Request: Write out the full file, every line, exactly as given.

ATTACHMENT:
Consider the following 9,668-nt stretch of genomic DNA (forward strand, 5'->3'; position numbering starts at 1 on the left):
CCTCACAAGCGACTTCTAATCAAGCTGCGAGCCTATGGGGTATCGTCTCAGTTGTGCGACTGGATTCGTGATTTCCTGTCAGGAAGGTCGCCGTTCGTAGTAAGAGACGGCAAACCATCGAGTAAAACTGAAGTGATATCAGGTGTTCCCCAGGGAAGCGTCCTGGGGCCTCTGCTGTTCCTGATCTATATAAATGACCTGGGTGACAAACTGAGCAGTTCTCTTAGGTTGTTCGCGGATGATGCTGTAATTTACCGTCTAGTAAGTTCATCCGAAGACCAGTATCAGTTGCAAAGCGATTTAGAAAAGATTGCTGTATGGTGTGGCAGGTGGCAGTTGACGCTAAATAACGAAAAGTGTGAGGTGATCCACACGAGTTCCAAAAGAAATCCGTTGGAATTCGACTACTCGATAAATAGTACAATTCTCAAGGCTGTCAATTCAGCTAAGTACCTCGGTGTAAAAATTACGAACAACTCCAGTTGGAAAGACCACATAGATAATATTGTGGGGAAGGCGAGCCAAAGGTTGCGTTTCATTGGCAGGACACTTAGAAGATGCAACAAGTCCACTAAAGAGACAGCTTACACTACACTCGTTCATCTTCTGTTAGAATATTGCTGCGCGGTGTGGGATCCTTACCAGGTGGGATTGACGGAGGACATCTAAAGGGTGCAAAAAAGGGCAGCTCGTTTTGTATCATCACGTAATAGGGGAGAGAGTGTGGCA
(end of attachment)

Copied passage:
Consider the following 9,668-nt stretch of genomic DNA (forward strand, 5'->3'; position numbering starts at 1 on the left):
CCTCACAAGCGACTTCTAATCAAGCTGCGAGCCTATGGGGTATCGTCTCAGTTGTGCGACTGGATTCGTGATTTCCTGTCAGGAAGGTCGCCGTTCGTAGTAAGAGACGGCAAACCATCGAGTAAAACTGAAGTGATATCAGGTGTTCCCCAGGGAAGCGTCCTGGGGCCTCTGCTGTTCCTGATCTATATAAATGACCTGGGTGACAAACTGAGCAGTTCTCTTAGGTTGTTCGCGGATGATGCTGTAATTTACCGTCTAGTAAGTTCATCCGAAGACCAGTATCAGTTGCAAAGCGATTTAGAAAAGATTGCTGTATGGTGTGGCAGGTGGCAGTTGACGCTAAATAACGAAAAGTGTGAGGTGATCCACACGAGTTCCAAAAGAAATCCGTTGGAATTCGACTACTCGATAAATAGTACAATTCTCAAGGCTGTCAATTCAGCTAAGTACCTCGGTGTAAAAATTACGAACAACTCCAGTTGGAAAGACCACATAGATAATATTGTGGGGAAGGCGAGCCAAAGGTTGCGTTTCATTGGCAGGACACTTAGAAGATGCAACAAGTCCACTAAAGAGACAGCTTACACTACACTCGTTCATCTTCTGTTAGAATATTGCTGCGCGGTGTGGGATCCTTACCAGGTGGGATTGACGGAGGACATCTAAAGGGTGCAAAAAAGGGCAGCTCGTTTTGTATCATCACGTAATAGGGGAGAGAGTGTGGCA